What I can tell you is I always fish the underwater drop offs. I like to fish close to islands and shoals – generally the depths change here. This strategy doesn’t work with all islands, only time will tell which ones are better. Areas with a lot of channels also seem to yield excellent results. If you have different water bodies, try fishing where they connect.
The other areas I prefer are fishing along weed beds. Don’t fish the weedbeds themselves, you end up catching nothing but salad. Certain fish like the cover of weeds, whether it’s to hide from light, predators or both. Fishing alongside the weedbeds opens up access to these fish without the aggravation of weeds. This is challenging though, you need to know your waters well to pull it off.
One last tip is fish go deeper during colder months. They seek warmer water. In the heat of the summer, I find the main bite is on around 5-9 pm. When night sets, they are also more likely to come to shore.
If you are new to fishing, keep researching the species you are after and their habits so you know what to look for. And just keep trying different spots until you find your favourites. Don’t be discouraged, when you find a good one it’s like gold. Just be mindful that your spots will have to change with seasons as the fish habits change as well.
Fishing for Kids
Super fun for kids are sunfish and bluegill. To introduce a child to fishing, there is no easier way than going after these guys. For little ones, skip the reel altogether, just tie some line to the last ring of the rod (so no issues with tangling) and attach a very small hook to the other end. It only needs to be long enough to get a few feet into the water. Go to the dock, add some small pieces of Kraft Singles (or cheddar cheese) to the hook and drop it in. Magic will happen, almost as fast as it goes in the water a fish will generally come!
When I was little I used to fill a bucket with water, catch these little guys, and fill my bucket with fish. I would proudly celebrate my success, say goodbye and gently pour them back in. Don’t keep them in the bucket for too long, I would go half an hour or so.
Your kids are kids. They don’t need a big monster bass they can’t even reel in to be happy. To them a little sunfish is a treasure, understand that. They also get bored and the amount of action far outweighs the actual catch.
Once your little ones are ready to step up a notch, get them a pushbutton rod and reel combo meant for kids. Don’t spend too much money on it, we lost 5 or 6 in one season alone to the bottom of the lake:)
With Kids, Pick your Battles
Grandma got my little guy an annoying 11′ long telescopic, heavy rod. We struggle to get fish in the boat, it’s too long to net or pull in properly! Did she do the right thing? Yes. It got him excited and he would run towards something that was otherwise becoming boring.
Even if the technique is off or the equipment is wrong, don’t sweat it. They are still outside experiencing. If things aren’t perfect, they’re still learning something. You should be happy they are not indoors playing video games.
Try to teach your kids the right habits, ignore it when they insist on some of the bad ones. They want to throw a foot long lure that won’t work, as long as it’s safe, who cares let them. Remember that kids are just curious – they will eventually see your success and will come around as their patience and maturity develops. Keep fishing fun and someday you’ll have a mature fishing buddy eagerly joining you.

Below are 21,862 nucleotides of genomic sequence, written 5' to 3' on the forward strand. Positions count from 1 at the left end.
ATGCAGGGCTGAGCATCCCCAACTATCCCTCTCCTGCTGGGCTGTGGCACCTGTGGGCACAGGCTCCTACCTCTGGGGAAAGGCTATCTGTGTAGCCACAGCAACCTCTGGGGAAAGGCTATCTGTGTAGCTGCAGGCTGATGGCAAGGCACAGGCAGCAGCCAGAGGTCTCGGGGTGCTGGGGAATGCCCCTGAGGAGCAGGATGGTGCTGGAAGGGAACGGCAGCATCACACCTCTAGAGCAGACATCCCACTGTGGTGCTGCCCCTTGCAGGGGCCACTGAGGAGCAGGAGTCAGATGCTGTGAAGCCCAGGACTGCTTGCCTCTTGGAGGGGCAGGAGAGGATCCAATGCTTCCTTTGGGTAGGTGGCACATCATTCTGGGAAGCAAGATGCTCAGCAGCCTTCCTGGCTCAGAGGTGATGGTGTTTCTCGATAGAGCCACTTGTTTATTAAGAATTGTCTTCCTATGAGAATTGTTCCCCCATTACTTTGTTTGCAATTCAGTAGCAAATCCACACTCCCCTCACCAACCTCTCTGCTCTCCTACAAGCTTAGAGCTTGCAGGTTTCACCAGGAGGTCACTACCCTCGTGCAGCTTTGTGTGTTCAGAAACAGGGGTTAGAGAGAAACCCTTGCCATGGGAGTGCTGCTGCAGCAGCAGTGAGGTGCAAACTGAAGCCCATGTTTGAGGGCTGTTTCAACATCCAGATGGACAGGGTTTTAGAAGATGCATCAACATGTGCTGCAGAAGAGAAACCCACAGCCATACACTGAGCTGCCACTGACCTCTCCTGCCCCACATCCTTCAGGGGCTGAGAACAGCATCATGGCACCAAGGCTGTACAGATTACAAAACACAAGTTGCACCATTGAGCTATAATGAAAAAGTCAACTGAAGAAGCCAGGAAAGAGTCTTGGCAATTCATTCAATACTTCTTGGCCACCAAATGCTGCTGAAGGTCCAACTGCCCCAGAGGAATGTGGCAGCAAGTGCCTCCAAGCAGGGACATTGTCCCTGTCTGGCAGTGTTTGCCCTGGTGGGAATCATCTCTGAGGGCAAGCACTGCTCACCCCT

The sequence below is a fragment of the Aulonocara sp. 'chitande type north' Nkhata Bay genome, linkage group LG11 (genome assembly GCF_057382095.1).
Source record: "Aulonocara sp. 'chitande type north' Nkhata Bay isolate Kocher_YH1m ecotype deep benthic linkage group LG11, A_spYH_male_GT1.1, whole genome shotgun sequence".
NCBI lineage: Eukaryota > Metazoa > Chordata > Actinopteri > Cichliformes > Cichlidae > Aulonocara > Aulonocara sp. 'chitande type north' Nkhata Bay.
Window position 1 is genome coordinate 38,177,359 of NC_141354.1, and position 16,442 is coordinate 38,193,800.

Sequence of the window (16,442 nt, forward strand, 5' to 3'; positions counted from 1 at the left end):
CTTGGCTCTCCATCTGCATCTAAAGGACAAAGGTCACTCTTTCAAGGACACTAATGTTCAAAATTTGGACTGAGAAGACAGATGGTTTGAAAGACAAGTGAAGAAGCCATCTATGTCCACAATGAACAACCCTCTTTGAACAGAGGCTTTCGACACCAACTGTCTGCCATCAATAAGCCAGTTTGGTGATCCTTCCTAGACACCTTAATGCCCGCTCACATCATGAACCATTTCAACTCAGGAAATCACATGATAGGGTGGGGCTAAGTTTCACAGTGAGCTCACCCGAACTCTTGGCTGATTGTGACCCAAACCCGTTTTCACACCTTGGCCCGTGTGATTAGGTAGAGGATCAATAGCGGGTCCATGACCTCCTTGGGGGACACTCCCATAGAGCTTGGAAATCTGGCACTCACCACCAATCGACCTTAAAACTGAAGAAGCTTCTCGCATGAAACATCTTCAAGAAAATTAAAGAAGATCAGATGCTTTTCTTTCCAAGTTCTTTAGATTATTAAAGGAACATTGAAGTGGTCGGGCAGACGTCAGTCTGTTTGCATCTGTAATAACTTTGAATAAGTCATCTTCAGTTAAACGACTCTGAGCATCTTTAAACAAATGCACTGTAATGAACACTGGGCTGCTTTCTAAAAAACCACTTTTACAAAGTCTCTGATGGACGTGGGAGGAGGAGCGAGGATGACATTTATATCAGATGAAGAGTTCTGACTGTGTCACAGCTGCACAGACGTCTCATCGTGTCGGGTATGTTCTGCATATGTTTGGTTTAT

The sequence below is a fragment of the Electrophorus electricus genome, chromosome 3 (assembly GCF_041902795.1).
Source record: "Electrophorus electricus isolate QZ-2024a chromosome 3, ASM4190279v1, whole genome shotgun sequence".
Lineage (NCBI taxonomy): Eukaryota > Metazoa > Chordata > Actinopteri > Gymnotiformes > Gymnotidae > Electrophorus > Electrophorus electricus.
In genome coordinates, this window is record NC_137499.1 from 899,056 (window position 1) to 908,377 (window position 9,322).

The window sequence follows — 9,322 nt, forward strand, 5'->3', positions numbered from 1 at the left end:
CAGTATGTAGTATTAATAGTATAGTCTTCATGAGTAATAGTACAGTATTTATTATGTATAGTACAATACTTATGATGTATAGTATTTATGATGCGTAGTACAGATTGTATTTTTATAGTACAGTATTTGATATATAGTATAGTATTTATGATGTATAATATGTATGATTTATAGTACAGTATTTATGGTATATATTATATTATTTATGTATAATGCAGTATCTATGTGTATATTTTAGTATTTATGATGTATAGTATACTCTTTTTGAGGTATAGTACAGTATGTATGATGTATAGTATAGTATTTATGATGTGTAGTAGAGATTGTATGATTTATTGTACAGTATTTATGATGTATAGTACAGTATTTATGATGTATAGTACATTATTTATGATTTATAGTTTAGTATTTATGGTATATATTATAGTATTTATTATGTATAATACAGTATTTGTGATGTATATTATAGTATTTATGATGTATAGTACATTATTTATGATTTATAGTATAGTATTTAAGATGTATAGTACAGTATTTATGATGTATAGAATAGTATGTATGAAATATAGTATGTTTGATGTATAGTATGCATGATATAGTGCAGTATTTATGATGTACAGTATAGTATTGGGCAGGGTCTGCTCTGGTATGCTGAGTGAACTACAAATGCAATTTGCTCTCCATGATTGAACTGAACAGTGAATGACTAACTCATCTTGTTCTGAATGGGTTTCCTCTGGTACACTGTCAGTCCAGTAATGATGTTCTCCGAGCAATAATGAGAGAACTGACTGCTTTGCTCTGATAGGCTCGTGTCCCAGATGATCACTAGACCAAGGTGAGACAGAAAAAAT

What Do I Need For Kids Fishing?
Kids don’t need a license. Once they outgrow the stick and line, I mentioned the kids pushbutton rod and reel combo – keep it simple. Eventually you’ll work them up to a nice graphite rod.
Child Appropriate Rod Length is as follows:
|Age||Rod Length in Feet|
|3 – 5||2 – 3|
|6 – 9||4 – 5|
|10 – 14||Over 5|
Just a heads up, your child will want their own tackle box. My little one that doesn’t even fish yet wants a box:) Either grab a hand me down, used box or cheap small one made for children. It doesn’t have to be fancy, it just needs to be their own prize possession of pride and joy.
Fishing Lures for Kids
When it comes to lures, I scoured tackle shops that had used sections and Kijiji. I did very well this way. You can buy used tackle for a fraction of the cost and believe me your child won’t care. Discount bins at tackle shops can be awesome! Same deal here, the size, shape and colour is far more important to little ones than the brand and price. Odds are higher your child will cast into things where the lure is unrecoverable! In other words give them ones you are prepared to lose.
Tip: If your child wants to try their luck at casting lures but isn’t ready for a hook, grab some side cutters and cut them off! Give them the joy of lures without the risks of hooks. You can cut the ring (or detach if detachable) that goes between the hook and lure and save the hook for later. If your lure survives your child, you can buy the rings and reattach the hook when they are ready. Once your child can consistently cast safely and well, they are generally ready for a hook.
The last upside I want to give you is for camping, canoe trips, even survival fishing situations as fishing is a viable source of food! If you have ever seen Jim Baird travel by canoe on YouTube, you’ll know what I mean. He travels weeks at a time and in the middle of nowhere. He’ll portage down rapids and hop from river to river with no one around for hundreds of kilometres. Majority of food: caught fish! Imagine a trip like that and trying to carry that equivalent weight and volume of meals with you. It wouldn’t be possible.
Fishing is fun, it’s a past time and that’s how we consider it in general. But it is also a skill and a very valuable one to learn. We can all be the Jim Bairds of the world if we want to. There’s even a little survival fishing tin in my pack and each skill I layer on myself always makes me feel that much stronger in my adventures to the woods. You can do the same.